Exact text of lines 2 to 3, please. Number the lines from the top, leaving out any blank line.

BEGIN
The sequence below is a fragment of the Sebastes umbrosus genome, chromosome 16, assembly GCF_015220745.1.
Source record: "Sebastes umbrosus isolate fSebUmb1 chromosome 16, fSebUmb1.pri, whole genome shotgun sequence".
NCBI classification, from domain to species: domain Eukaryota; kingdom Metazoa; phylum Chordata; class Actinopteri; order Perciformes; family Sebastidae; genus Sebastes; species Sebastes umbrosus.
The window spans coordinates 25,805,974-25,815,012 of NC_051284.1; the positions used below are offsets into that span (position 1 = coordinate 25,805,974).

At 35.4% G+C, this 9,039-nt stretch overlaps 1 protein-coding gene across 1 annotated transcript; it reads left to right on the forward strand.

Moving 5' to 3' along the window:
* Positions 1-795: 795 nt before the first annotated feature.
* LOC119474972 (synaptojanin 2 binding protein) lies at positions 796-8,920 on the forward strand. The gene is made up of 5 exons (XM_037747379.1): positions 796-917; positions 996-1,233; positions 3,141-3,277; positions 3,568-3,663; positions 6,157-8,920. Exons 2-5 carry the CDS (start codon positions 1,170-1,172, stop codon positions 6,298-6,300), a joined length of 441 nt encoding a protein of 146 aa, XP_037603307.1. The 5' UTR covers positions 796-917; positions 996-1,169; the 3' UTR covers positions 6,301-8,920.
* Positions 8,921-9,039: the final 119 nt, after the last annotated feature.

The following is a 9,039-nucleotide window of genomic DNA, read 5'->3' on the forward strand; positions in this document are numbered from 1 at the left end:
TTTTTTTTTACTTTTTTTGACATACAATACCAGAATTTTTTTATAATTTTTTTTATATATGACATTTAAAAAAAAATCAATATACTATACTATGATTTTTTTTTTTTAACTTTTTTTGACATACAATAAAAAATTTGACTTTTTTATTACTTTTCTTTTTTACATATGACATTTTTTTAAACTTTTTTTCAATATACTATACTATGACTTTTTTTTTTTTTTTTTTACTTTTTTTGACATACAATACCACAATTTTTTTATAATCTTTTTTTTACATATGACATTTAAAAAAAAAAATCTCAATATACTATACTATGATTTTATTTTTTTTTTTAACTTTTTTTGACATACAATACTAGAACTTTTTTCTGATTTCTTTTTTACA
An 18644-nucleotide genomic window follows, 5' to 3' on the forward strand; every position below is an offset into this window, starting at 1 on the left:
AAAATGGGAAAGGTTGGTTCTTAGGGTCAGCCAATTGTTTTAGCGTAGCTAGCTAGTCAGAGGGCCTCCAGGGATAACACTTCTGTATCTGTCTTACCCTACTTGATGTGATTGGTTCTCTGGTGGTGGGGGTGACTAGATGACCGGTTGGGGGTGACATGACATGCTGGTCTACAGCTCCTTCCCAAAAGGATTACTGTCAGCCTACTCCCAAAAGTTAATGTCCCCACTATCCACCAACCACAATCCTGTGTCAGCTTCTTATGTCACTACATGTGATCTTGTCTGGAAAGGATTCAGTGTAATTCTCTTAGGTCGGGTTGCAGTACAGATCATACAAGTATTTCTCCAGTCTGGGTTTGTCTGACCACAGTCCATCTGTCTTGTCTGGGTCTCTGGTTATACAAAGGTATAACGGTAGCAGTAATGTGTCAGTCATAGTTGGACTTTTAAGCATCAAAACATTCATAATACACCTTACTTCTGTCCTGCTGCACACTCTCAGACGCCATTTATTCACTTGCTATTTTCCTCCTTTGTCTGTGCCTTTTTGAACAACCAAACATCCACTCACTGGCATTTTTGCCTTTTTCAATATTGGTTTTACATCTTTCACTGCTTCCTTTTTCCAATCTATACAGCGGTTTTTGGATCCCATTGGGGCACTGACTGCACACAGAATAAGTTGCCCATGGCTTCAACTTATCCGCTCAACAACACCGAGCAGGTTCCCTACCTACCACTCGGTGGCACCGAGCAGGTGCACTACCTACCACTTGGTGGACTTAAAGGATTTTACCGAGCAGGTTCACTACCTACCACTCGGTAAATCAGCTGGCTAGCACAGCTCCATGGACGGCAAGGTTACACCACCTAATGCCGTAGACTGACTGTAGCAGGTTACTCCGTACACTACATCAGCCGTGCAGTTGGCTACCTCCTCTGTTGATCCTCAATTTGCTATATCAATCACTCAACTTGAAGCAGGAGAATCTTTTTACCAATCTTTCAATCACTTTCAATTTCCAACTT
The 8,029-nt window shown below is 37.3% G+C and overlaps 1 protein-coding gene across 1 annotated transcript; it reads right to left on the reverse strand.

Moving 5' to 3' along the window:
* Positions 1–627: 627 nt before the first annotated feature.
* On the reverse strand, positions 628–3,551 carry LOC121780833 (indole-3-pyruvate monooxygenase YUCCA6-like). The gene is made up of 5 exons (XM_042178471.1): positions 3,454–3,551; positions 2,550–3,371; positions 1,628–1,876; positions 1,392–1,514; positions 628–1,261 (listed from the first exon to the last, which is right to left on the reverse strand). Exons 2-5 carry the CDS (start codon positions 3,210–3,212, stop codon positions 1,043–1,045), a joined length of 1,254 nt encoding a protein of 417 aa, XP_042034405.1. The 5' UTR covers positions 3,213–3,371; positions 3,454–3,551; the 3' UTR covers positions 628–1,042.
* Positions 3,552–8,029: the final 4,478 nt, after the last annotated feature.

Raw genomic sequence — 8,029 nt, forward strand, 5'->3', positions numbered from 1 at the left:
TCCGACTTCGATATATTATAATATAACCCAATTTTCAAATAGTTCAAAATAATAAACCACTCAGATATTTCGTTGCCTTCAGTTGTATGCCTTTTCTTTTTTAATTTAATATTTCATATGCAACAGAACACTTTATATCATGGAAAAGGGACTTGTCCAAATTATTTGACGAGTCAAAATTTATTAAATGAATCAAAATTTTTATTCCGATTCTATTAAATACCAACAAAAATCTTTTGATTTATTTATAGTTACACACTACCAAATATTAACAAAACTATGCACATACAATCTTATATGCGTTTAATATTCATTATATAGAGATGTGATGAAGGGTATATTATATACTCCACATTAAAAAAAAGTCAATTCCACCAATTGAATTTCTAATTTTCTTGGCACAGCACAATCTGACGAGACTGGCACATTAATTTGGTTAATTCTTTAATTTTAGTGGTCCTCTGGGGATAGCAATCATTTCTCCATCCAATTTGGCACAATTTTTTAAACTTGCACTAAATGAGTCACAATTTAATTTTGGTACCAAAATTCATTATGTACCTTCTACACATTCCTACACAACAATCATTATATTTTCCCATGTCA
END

Source record: "Sebastes umbrosus isolate fSebUmb1 chromosome 16, fSebUmb1.pri, whole genome shotgun sequence".
NCBI classification, from domain to species: domain Eukaryota; kingdom Metazoa; phylum Chordata; class Actinopteri; order Perciformes; family Sebastidae; genus Sebastes; species Sebastes umbrosus.